Mr. Mike reminds us leaders in training that companies can create something greater then just “the some of its parts.” Put one smart person in a room and you get great ideas. Put two smart people in a room and you get more then double the number of great ideas (e.g., ideas for each smart person PLUS the ideas they generated together). Even Steve Jobs would have not been Steve Jobs without Apple co-founder Steve Wozinack. Pixar would not be Pixar without Dr. Ed Catmull and John Lasseter. Finally Apple will move forward with a deep leadership team running the show.
To: The Great Leaders Who Have a Passion for Continuous Learning
A friend recently shared with me Roger Nierenberg’s book, Maestro. In it, through the metaphor of music and orchestra, we learn great lessons in leadership. Through a simple team-building rock game we are invited to step back to observe how alignment around a shared-purpose brings people, teams and organizations together.
“Everyone starts with two rocks on the floor in front of them. There’s a four-step process. One, you pick up the rocks, Two, you click them together. Three, you place them in front of the person on your left. Four, you clap your hands. Then you pick up two new rocks and begin again. You do all of this in a rhythmic way, so that a steady pulse in generated. The rocks move around the circle in a clockwise direction. The laughter comes when things inevitably break down, as people go at different speeds or can’t create a steady pulse. Once the flow is broken, rocks will start to pile up in front of one person who can’t possibly manage to get rid of them, leaving the next person with no rocks at all.”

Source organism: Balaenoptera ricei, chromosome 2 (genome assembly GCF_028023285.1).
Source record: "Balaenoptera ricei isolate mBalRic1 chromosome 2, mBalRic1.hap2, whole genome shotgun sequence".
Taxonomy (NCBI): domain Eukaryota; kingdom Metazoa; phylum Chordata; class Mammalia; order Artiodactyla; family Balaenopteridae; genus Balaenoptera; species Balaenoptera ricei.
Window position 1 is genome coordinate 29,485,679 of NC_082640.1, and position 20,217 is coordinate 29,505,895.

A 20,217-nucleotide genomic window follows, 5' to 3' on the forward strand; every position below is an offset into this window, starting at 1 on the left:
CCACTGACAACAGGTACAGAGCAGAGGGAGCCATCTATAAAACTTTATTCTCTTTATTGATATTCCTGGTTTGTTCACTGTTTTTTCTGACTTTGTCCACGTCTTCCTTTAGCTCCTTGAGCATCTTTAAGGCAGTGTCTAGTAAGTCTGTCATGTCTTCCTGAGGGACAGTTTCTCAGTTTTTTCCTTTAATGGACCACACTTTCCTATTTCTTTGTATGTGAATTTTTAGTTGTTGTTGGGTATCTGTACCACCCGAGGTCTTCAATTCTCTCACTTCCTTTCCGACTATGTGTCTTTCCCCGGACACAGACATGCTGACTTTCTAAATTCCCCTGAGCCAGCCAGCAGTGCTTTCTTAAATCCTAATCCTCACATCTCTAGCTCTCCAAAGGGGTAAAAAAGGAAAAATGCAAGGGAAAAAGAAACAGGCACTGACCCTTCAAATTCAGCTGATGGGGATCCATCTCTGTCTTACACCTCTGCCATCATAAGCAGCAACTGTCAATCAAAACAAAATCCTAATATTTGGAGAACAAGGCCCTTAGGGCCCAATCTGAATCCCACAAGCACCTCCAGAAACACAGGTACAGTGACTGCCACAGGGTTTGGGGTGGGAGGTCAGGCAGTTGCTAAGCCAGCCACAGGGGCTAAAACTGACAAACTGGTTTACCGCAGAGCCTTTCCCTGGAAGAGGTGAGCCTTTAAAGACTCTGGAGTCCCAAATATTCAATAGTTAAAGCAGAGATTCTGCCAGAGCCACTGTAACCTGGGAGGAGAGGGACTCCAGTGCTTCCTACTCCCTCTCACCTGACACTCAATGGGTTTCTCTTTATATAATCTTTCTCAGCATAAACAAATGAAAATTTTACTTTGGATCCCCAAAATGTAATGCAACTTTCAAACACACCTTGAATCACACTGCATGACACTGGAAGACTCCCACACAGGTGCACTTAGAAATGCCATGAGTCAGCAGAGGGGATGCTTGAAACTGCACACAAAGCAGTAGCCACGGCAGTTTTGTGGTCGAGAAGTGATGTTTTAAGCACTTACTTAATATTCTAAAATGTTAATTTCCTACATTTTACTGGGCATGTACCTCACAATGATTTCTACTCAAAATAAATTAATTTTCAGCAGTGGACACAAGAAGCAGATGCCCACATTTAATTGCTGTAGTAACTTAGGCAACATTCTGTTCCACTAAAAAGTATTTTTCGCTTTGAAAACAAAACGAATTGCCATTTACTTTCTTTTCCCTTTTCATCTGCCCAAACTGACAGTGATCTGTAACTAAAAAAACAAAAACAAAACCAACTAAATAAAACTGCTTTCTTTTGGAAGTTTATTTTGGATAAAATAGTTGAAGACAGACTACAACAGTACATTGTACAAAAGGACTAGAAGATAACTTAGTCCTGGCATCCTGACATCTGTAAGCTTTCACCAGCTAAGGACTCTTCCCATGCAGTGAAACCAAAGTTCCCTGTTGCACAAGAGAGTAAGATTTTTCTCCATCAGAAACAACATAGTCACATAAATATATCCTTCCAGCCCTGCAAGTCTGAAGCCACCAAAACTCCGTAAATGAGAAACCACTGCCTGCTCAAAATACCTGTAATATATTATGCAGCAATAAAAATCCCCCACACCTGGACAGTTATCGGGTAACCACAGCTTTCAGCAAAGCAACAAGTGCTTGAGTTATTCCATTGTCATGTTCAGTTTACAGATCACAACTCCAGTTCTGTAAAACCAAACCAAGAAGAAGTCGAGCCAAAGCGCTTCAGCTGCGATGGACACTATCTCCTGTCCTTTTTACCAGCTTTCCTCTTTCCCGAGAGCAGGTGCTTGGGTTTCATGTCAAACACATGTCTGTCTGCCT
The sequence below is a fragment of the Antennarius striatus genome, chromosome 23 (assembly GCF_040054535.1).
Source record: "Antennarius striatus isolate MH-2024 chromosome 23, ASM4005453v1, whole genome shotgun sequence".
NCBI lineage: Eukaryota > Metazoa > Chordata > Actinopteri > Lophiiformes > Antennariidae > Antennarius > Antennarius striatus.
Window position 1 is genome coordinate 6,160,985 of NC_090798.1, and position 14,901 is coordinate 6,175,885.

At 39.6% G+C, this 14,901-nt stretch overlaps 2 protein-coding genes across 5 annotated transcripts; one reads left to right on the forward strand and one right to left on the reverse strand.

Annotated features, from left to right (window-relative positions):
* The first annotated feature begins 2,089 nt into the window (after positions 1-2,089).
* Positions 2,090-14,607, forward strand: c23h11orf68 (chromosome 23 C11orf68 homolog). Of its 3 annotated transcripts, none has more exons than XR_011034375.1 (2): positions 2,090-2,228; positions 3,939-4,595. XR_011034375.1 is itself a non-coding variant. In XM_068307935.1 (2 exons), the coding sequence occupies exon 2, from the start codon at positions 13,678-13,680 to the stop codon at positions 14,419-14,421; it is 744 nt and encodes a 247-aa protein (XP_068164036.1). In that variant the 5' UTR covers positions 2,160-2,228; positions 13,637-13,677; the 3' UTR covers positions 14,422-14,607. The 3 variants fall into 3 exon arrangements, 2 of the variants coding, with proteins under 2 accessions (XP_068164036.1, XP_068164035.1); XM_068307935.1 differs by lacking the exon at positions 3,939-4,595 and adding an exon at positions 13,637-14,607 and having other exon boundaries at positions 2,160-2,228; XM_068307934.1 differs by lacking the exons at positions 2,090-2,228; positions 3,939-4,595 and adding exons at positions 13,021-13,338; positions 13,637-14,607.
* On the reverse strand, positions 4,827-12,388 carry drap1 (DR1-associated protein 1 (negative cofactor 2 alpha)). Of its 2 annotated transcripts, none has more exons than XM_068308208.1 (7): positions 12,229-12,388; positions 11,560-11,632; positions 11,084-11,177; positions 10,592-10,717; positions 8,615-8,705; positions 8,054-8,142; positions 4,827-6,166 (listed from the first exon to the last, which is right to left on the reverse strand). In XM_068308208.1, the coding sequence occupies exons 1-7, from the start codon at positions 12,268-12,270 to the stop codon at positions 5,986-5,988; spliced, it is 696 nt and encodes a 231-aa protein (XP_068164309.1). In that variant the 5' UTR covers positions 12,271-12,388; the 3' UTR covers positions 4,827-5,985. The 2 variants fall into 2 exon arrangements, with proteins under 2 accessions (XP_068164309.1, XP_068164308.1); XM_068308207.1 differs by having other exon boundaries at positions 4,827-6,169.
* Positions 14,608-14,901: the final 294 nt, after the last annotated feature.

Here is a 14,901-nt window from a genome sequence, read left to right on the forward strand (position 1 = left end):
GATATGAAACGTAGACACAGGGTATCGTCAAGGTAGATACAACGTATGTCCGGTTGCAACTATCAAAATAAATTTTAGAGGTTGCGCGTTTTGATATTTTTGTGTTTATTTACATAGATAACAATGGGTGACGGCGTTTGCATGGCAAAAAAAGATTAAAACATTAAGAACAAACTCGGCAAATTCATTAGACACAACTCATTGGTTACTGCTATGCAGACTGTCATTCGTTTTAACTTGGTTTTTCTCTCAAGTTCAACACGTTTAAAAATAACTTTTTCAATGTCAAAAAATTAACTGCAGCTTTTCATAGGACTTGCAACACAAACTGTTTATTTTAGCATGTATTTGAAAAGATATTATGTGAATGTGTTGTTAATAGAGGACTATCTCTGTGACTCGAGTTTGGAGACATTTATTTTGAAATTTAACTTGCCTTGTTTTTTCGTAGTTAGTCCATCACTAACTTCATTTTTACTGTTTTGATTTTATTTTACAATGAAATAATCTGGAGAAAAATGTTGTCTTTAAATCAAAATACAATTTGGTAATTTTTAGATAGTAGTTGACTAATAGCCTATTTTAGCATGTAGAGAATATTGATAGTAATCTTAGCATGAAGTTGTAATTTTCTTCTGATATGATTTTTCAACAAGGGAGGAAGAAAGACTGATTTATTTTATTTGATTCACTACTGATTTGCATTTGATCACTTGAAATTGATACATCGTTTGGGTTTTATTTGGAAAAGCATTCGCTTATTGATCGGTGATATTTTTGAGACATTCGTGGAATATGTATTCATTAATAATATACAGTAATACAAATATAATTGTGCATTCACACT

Nierenberg says that there are moments when the game is played when magic happens. When the game starts, he acknowledges, people are focused on their own movements. As momentum builds they begin to sense and feel a common flow that is developing between themselves and others: “Your attention is no longer on just your own job, but equally on that of somebody across the circle. You are just as connected to the rocks that are approaching you as the ones that are in your hand.”
“A rhythm develops and the players no longer feel like their actions are the source of the pulse, but rather the rules is the source of their actions. The circle becomes more than a collection of individuals and through the unity of the pulse it turns into a seamlessly integrated team. Suddenly, what was tricky becomes easy. No one is making any mistakes. The movement of the rocks has turned … smooth, steady …. and it generates the most delicious feeling of community.”
The challenge for great leaders is to create an environment in which people see beyond themselves, anticipating the click of each other’s rocks, in which their own beat finds greater richness in its harmony with others. They feel, think and act as part of something larger, and there is harmony.
Hans Christian Andersen, Danish author and poet, wrote: Most of the people who will walk after me will be children, so make the beat keep time with small steps.” Let the beat that you establish for those whom you serve and touch be rich, lush and inspirational, becoming the unifying mantra they quietly chant and which bring them together as one.
Have a beautiful day and a fantastic week!!!
Michael M. Reuter
Director, Center for Leadership Development
Stillman School of Business
Seton Hall University
Tel: (Office) 973.275.2528; (Mobile) 908.419.6060